In our last post on the topic, we looked at how Ransomware is developing and evolving. We discussed some of the ways that you can prevent yourself falling victim to a ransomware attack. As well as how you can improve your cybersecurity overall. This week we’ll take a look at the steps you can take to recover from a ransomware attack. Looking at the processes, practices and procedures you need to have in place to successfully resurrect your business if you get hit.

Ok, I’ve been hit by ransomware. What do I need to do?

“The first question to ask is can you get any of your data back?” says Nutbourne Technical Director Patrick Burgess. “If so, what can you get back? If you can get some data back, then the chances are you can operate the business in some capacity. However, If you have a dated approach, i.e. all your information is stored in one place and it’s been encrypted by ransomware, then you have huge exposure to that ransomware  – and you need to resort to restoring data from your backups.” 

The second question is “Who do I need to tell about this? There are usually quite a few people both internally and externally who need to be involved in your response. Client engagement teams need to keep clients up to date, internal response teams need to be mobilised and the board needs to action any business continuity plans. 

Externally you need to let your insurance company know as soon as possible so they can verify the actions you are taking and the steps you take, additionally you need to decide if and when you need to disclose to the ICO the breach under data protection,” Patrick adds.

Ransomware attacks are becoming autonomously intelligent, so they don’t require someone to manage them, other than for initial distribution. Once ransomware has encrypted your files, it reports back to the distributor, letting them know that it has found a target and that it’s a business. Once the distributor knows they have all your files then it’s going to be very hard to get them back if you don’t have a robust backup and business continuity plan,” Patrick says. “Make sure the right people are involved before making spontaneous decisions.”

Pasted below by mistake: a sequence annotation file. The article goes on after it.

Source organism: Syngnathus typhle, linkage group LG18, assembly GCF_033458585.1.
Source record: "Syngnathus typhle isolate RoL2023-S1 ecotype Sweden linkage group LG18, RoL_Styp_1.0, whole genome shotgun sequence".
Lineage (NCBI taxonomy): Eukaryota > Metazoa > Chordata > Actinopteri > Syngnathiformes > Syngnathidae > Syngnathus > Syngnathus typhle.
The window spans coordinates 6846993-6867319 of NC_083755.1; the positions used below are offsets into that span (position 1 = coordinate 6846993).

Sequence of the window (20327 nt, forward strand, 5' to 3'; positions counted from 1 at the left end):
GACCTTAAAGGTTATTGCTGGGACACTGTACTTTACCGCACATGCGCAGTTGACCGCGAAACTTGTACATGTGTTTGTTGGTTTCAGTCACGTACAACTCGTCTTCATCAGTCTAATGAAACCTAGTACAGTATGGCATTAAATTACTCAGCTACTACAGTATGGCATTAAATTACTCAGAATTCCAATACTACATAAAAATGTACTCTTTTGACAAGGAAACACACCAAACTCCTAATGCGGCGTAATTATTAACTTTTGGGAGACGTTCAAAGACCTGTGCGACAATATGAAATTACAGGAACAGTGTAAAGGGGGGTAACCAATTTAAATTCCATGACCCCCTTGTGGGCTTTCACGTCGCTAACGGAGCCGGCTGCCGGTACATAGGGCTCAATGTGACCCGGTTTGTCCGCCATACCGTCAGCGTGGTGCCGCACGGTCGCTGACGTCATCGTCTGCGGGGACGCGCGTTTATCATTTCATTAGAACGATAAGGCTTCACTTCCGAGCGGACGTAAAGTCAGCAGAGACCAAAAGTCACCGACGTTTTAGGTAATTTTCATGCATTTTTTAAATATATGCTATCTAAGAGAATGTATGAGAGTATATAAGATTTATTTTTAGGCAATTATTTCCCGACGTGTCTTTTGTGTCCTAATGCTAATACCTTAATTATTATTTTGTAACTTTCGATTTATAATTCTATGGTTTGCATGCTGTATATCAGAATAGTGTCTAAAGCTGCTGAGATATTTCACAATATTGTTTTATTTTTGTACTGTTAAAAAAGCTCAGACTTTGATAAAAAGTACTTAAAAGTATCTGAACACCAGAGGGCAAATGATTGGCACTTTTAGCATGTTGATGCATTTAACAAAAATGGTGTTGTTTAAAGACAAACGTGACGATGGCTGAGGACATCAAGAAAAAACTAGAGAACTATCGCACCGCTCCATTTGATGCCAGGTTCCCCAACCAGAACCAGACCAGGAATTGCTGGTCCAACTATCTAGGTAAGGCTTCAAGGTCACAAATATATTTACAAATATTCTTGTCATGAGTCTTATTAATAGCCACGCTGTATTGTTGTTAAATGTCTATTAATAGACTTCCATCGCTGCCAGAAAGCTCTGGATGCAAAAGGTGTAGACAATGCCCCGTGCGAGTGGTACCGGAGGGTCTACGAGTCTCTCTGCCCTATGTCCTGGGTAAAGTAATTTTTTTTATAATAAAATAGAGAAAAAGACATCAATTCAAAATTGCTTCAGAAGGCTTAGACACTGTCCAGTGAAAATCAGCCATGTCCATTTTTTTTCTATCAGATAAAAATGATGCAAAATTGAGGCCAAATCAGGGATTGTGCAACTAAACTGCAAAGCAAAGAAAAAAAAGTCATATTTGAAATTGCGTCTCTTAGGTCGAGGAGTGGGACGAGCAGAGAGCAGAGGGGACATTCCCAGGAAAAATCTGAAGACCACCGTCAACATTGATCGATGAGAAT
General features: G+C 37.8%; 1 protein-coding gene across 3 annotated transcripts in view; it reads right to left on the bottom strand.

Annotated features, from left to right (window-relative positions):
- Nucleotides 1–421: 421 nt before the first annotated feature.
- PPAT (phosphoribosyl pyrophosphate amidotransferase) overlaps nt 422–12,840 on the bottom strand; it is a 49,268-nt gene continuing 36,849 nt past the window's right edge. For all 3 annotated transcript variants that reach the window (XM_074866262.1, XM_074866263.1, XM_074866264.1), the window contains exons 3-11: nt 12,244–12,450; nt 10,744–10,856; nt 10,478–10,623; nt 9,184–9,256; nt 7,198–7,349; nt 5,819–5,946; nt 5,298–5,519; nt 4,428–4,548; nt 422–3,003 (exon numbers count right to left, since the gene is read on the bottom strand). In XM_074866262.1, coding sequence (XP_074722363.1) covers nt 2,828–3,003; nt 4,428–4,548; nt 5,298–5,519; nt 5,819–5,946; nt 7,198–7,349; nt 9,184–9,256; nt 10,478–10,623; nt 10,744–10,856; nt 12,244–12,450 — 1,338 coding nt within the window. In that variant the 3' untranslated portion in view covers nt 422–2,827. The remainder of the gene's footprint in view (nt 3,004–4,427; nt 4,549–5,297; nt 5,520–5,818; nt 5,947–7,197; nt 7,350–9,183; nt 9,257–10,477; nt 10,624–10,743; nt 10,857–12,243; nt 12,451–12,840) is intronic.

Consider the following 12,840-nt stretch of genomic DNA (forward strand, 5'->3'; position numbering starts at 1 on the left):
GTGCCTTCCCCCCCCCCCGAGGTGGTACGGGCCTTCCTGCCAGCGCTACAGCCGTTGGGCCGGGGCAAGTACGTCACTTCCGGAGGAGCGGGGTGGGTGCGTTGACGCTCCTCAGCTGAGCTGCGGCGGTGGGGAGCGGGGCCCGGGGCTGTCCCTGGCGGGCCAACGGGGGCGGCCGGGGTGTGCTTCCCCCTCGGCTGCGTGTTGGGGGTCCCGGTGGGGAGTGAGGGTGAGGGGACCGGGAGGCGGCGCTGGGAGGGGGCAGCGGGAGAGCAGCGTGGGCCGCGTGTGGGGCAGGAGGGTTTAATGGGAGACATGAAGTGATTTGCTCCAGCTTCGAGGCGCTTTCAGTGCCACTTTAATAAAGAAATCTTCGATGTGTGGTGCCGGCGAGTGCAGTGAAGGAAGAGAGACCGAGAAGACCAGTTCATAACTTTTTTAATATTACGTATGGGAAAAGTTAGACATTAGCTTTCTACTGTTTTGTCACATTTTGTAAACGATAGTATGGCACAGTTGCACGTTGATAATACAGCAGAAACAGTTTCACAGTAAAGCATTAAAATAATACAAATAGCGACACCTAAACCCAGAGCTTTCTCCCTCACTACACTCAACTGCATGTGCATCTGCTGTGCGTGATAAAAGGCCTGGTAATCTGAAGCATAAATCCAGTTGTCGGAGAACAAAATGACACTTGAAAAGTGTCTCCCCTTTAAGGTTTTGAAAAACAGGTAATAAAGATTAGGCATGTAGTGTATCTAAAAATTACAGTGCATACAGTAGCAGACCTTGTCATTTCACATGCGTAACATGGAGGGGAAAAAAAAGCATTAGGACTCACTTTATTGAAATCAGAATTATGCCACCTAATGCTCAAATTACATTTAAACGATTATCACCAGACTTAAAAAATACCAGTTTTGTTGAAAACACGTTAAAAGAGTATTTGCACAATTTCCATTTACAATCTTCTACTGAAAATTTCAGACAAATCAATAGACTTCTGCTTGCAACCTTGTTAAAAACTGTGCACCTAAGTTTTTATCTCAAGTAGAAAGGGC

Should I pay the ransom?

First things first, you need to understand the situation you find yourself in and the options you have to recover data without paying,” Patrick says. “If you are unable to recover then, whilst inadvisable, you may be left in the unenviable position of considering paying the Ransomware domain. Before you do this getprofessional and legal advice from experts who understand how this process works.”

It’s worth pointing out that ransomware companies have an incentive to return data. They know if the company they’ve attacked cannot operate then it cannot pay it’s bills and will soon be out of business. So there are examples of companies who have paid and had their data unencrypted, but that is by no means guaranteed and doing so will likely highlight you as a future target for more advanced threat actors

Most importantly remember Ransomware becomes headless after a while,” Patrick adds. “They grow and adapt iteratively and can be modified by anyone. Sometimes there are versions that contain coding mistakes, or where their command and control servers have been taken down. In those cases, the ransomware is just floating around the internet. It’s able to perform the first part of its task and seed a network and encrypt files – but it’s just reporting back to nobody. So in that instance you could pay a ransom into the Bitcoin wallet, but there’s nobody at the other end that knows anything about it and therefore no one who will unlock your files.”

How do you mitigate the risk?

There’s no two ways about it, the threats are becoming increasingly advanced. So any old systems, legacy software, platforms and software that are no longer supported by patches, are now very vulnerable. They’re open to more attacks because there are more holes in the system.

“It’s often the case that companies don’t have the money or plans in place to respond quickly to these threats if they’re attacked,” Patrick says. “In the immediate aftermath of an attack, there’s a tendency to dramatically overhaul the system, which can be a false economy. It’s a break-fix mentality that focuses less on tune up and more on reinvention.